Apart from constructing new green buildings, retrofitting existing buildings is another way to bring energy costs down.

Repurposing buildings is the sustainable way to give older developments a new lease of life – thanks to energy-saving solutions such as maximising natural lighting and adding green spaces, installing rooftop photovoltaic solar panels for renewable energy, smart thermostats, energy-efficient window glazing and ventilation louvres.

Leading green countries

Generally, buildings and construction projects have been identified as key contributors to global carbon dioxide (CO2) emissions, accounting for 39% of total emissions.

As such, government agencies and the private sector are paying more attention to green initiatives and making concerted efforts to draw up sustainability policies.

Under the Paris Agreement 2015, Asian countries have pledged to reduce emission intensity up to 65% by 2030. As one of the signatories, Malaysia has pledged to reduce greenhouse gas emissions by 45% (based on 2005 emission intensity levels) by 2030.

Malaysia was a participant in the recent 26th United Nations Climate Change Conference of the Parties (COP 26), and as part of our commitment, we are focusing on sustainability as one of the key drivers under the 12th Malaysia Plan.

As announced in the recent Budget 2022, a growing expenditure has been allocated for sustainability initiatives towards efforts to becoming a carbon-neutral nation by 2050.

Malaysia has also activated the National Energy Efficiency Action Plan 2016-2025 to encourage the adoption of energy efficiency through reducing electricity demand growth by 8% over a 10-year period – resulting in a total reduction in CO2 emissions by 38 million tonnes.

The Green Investment Tax Allowance for the purchase of green technology assets and Green Income Tax Exemption on the use of green technology services have also been extended until 2023.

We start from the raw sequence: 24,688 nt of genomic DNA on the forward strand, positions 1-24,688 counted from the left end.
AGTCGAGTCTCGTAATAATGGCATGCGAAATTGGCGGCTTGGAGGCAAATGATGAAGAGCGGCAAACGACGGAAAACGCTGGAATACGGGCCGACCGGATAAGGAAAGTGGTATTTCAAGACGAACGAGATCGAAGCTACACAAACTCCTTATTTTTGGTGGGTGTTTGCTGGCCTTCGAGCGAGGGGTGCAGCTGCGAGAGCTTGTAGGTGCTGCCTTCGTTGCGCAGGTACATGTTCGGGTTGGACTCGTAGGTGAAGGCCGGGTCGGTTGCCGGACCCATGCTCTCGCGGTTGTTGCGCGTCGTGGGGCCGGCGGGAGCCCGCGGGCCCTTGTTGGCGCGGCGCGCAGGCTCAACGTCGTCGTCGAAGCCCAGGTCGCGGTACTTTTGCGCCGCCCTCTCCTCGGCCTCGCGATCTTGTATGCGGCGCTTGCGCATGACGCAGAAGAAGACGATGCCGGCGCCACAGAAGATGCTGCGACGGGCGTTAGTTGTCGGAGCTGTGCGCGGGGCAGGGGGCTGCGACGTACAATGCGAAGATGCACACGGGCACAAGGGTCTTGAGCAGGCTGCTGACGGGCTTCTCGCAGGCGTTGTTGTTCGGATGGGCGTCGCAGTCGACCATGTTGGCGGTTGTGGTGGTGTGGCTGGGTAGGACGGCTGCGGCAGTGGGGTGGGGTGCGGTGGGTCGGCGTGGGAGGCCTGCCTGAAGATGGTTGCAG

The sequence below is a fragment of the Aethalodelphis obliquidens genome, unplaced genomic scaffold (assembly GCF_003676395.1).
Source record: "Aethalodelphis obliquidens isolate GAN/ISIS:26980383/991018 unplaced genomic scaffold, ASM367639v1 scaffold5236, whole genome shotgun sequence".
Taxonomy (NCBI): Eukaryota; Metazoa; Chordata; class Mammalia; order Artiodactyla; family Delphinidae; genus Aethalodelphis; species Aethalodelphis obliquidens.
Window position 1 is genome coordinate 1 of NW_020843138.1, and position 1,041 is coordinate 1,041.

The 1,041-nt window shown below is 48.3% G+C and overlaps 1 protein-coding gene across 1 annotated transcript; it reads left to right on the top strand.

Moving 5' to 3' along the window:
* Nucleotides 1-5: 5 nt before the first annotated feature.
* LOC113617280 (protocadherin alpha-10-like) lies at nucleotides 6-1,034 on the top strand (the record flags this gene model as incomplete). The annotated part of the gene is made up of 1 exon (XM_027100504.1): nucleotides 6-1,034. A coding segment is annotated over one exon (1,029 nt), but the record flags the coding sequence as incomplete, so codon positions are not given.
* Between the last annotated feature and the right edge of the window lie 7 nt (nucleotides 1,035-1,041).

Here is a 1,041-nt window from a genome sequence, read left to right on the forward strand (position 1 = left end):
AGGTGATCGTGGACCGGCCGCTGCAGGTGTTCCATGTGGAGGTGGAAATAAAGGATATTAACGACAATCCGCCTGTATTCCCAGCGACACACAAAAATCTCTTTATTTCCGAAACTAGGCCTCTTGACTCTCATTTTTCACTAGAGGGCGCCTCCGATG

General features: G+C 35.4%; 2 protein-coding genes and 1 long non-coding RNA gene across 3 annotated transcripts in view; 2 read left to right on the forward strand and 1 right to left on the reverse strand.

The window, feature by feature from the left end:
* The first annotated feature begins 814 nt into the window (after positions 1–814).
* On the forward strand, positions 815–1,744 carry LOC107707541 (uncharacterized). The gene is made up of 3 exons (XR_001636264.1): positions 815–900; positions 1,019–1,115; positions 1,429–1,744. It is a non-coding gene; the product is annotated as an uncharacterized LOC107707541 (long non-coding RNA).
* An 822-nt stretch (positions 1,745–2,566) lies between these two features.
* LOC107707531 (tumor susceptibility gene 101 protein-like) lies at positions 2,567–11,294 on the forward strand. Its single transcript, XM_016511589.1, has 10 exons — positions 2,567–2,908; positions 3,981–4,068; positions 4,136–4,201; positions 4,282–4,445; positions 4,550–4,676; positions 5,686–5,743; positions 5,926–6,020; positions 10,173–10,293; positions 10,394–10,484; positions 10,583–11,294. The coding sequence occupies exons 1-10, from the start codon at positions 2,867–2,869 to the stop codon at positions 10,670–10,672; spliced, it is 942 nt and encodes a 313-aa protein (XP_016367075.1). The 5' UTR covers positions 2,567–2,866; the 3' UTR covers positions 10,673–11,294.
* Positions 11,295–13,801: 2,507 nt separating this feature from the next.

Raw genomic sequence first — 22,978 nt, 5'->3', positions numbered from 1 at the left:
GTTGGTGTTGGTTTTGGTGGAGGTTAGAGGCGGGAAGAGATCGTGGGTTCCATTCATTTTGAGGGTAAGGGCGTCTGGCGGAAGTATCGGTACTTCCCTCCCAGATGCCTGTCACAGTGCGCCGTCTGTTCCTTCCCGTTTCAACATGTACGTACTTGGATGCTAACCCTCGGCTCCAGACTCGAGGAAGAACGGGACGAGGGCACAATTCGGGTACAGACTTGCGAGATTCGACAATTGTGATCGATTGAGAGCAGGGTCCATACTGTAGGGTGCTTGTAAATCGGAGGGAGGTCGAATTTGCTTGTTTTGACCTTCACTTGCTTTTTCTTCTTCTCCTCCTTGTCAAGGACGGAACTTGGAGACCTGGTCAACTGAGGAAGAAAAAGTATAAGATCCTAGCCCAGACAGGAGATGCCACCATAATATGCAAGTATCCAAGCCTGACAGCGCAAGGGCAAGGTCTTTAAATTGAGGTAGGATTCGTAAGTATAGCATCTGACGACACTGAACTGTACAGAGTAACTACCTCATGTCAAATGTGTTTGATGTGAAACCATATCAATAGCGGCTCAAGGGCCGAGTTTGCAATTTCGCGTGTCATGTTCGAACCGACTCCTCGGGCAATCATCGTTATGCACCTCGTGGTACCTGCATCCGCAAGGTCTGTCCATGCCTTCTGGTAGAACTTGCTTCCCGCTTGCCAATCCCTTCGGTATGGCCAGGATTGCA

In Asia, Singapore leads the charge as it has managed to green 43% of its buildings as of December 2020 – an impressive effort towards the Building and Construction Authority (BCA)’s target of 80% by 2030.

On top of BCA’s push for higher energy performance, there has been a 14% improvement in energy efficiency recorded for commercial buildings compared more than a decade ago. This translates to 1,000 gigawatt hours in energy amounting to S$200mil (RM617mil) in savings per year.

Among the top cities deemed energy efficient and recognised globally for their efforts in reducing carbon footprint and conserving resources are Copenhagen (Denmark) and Vancouver (Canada).

A third of Copenhagen’s population commute on bicycles daily while widespread green roofs not only provide insulation for its residents, but slow down absorption of water into drains and sewers.

The city also sources part of its renewable energy from a large offshore wind farm.

Vancouver is on track to becoming the world’s greenest city, having the lowest carbon emissions per capita in North America.

It uses hydroelectric power as 90% of its energy source, not to mention the host of incentives for its residents who take up energy efficiency programmes.

Unlike other loftier sustainability goals, energy efficiency is something which everyone can do as it is the easiest to achieve and the most effective.

If homeowners, offices and big industries all work together to bring about change, there is a realistic hope in a reduction in energy costs and greenhouse effect.

UOB Malaysia has launched Asia’s first integrated financing platform, U-Energy, to help businesses and homeowners save on electricity bills, cut carbon emissions and achieve their sustainability goals. For more information on U-Energy, visit www.UOBgroup.com/u-energy